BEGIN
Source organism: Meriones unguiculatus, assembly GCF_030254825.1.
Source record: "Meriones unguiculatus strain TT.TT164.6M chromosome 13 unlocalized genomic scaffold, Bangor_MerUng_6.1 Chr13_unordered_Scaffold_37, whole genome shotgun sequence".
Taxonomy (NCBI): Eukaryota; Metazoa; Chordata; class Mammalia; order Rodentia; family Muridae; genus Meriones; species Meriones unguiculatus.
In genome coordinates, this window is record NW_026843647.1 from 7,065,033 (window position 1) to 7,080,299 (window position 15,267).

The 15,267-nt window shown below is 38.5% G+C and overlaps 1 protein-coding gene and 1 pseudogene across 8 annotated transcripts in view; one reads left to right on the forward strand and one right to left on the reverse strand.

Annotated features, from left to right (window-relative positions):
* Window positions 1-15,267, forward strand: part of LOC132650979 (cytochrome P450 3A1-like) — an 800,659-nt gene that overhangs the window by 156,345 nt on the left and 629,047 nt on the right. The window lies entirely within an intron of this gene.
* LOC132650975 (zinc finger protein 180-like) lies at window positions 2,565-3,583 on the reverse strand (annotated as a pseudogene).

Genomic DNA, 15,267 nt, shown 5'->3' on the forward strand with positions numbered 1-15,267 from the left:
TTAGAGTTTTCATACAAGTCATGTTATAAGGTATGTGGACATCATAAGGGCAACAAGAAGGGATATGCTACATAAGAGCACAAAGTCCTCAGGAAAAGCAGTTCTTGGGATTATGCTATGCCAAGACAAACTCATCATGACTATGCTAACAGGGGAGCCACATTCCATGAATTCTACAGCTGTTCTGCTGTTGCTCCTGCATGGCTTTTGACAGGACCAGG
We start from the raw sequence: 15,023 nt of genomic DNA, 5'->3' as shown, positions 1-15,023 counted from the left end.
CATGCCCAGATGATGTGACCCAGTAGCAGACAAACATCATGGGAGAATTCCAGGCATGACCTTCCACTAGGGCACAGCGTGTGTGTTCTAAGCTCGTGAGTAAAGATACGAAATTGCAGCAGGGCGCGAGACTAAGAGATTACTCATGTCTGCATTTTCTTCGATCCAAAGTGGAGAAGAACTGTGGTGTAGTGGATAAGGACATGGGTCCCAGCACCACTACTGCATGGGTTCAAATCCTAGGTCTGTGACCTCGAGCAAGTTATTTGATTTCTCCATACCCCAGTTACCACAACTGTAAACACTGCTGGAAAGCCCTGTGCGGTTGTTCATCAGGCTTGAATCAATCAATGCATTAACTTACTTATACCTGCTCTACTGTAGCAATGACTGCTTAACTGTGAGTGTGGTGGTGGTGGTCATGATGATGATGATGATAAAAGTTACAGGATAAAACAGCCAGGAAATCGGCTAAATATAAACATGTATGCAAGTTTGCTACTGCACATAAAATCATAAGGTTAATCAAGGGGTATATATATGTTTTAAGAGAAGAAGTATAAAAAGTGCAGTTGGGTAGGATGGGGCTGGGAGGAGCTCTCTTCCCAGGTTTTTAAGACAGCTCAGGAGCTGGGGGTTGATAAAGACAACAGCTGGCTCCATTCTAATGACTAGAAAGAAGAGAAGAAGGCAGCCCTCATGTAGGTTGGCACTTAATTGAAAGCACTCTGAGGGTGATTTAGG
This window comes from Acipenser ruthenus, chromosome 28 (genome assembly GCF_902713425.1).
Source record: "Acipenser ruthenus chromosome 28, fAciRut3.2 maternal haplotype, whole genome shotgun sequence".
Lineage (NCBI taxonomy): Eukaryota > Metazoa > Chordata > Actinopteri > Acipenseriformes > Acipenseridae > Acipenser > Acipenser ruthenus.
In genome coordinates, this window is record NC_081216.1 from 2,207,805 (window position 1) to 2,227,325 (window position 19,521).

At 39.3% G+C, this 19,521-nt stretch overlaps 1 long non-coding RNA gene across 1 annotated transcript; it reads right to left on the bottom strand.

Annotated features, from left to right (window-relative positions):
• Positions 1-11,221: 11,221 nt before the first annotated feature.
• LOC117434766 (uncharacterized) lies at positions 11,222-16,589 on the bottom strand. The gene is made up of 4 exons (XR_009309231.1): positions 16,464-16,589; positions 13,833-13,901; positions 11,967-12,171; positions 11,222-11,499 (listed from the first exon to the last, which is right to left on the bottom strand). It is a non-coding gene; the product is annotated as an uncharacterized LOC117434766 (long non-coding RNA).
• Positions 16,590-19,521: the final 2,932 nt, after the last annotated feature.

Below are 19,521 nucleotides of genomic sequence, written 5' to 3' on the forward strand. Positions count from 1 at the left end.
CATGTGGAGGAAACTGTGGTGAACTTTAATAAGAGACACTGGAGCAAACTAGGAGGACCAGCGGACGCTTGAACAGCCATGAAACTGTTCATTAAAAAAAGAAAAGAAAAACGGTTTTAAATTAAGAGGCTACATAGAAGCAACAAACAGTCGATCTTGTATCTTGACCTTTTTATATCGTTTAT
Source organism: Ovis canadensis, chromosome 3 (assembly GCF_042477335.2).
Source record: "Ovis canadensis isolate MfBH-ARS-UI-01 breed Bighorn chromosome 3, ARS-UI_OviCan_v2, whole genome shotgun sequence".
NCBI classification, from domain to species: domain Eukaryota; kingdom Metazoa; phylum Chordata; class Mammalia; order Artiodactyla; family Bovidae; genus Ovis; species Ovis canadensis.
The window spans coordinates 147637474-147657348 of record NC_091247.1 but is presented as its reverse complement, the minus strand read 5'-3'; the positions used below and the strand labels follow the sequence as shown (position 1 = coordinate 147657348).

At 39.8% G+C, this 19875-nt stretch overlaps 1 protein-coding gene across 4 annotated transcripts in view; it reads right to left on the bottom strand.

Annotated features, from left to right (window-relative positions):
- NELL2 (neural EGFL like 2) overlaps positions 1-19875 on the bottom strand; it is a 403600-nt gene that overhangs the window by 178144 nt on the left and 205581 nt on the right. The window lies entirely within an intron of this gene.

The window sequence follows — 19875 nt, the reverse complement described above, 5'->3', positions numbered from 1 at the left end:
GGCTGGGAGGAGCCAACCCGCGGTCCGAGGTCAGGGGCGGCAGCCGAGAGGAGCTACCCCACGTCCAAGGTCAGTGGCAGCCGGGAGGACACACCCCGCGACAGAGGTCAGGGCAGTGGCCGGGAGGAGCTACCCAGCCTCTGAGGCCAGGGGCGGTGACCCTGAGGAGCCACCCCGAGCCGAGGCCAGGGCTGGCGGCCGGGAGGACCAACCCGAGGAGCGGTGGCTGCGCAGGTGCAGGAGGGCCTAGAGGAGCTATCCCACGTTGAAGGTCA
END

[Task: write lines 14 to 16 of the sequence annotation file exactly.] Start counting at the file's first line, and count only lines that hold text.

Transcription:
Source record: "Acipenser ruthenus chromosome 28, fAciRut3.2 maternal haplotype, whole genome shotgun sequence".
Lineage (NCBI taxonomy): Eukaryota > Metazoa > Chordata > Actinopteri > Acipenseriformes > Acipenseridae > Acipenser > Acipenser ruthenus.
In genome coordinates, this window is record NC_081216.1 from 2,207,805 (window position 1) to 2,227,325 (window position 19,521).